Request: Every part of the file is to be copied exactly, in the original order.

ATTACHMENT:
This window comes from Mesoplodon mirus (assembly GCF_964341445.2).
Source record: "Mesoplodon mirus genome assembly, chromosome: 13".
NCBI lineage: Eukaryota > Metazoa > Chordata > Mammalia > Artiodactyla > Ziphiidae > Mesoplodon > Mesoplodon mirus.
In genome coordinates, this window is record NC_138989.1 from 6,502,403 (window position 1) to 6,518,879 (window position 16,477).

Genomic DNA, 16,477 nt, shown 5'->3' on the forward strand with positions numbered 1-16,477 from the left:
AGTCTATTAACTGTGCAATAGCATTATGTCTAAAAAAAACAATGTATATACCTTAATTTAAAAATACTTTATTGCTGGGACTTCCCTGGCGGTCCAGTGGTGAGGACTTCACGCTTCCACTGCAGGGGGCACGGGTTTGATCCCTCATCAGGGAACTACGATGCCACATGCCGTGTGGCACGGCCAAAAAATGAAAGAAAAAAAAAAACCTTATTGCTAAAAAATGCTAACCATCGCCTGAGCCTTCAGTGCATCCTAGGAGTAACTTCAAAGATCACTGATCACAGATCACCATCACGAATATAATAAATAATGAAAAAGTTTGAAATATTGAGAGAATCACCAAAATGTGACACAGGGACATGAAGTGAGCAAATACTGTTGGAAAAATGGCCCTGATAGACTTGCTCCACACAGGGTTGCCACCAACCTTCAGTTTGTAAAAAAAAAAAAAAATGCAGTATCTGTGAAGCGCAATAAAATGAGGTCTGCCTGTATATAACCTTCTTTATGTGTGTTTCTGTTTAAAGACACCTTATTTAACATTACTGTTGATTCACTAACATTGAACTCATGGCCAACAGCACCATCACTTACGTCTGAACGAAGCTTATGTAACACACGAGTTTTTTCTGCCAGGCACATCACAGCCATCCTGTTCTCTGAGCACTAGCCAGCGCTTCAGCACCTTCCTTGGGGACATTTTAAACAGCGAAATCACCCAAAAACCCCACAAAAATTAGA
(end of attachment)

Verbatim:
This window comes from Mesoplodon mirus (assembly GCF_964341445.2).
Source record: "Mesoplodon mirus genome assembly, chromosome: 13".
NCBI lineage: Eukaryota > Metazoa > Chordata > Mammalia > Artiodactyla > Ziphiidae > Mesoplodon > Mesoplodon mirus.
In genome coordinates, this window is record NC_138989.1 from 6,502,403 (window position 1) to 6,518,879 (window position 16,477).

Genomic DNA, 16,477 nt, shown 5'->3' on the forward strand with positions numbered 1-16,477 from the left:
AGTCTATTAACTGTGCAATAGCATTATGTCTAAAAAAAACAATGTATATACCTTAATTTAAAAATACTTTATTGCTGGGACTTCCCTGGCGGTCCAGTGGTGAGGACTTCACGCTTCCACTGCAGGGGGCACGGGTTTGATCCCTCATCAGGGAACTACGATGCCACATGCCGTGTGGCACGGCCAAAAAATGAAAGAAAAAAAAAAACCTTATTGCTAAAAAATGCTAACCATCGCCTGAGCCTTCAGTGCATCCTAGGAGTAACTTCAAAGATCACTGATCACAGATCACCATCACGAATATAATAAATAATGAAAAAGTTTGAAATATTGAGAGAATCACCAAAATGTGACACAGGGACATGAAGTGAGCAAATACTGTTGGAAAAATGGCCCTGATAGACTTGCTCCACACAGGGTTGCCACCAACCTTCAGTTTGTAAAAAAAAAAAAAAATGCAGTATCTGTGAAGCGCAATAAAATGAGGTCTGCCTGTATATAACCTTCTTTATGTGTGTTTCTGTTTAAAGACACCTTATTTAACATTACTGTTGATTCACTAACATTGAACTCATGGCCAACAGCACCATCACTTACGTCTGAACGAAGCTTATGTAACACACGAGTTTTTTCTGCCAGGCACATCACAGCCATCCTGTTCTCTGAGCACTAGCCAGCGCTTCAGCACCTTCCTTGGGGACATTTTAAACAGCGAAATCACCCAAAAACCCCACAAAAATTAGA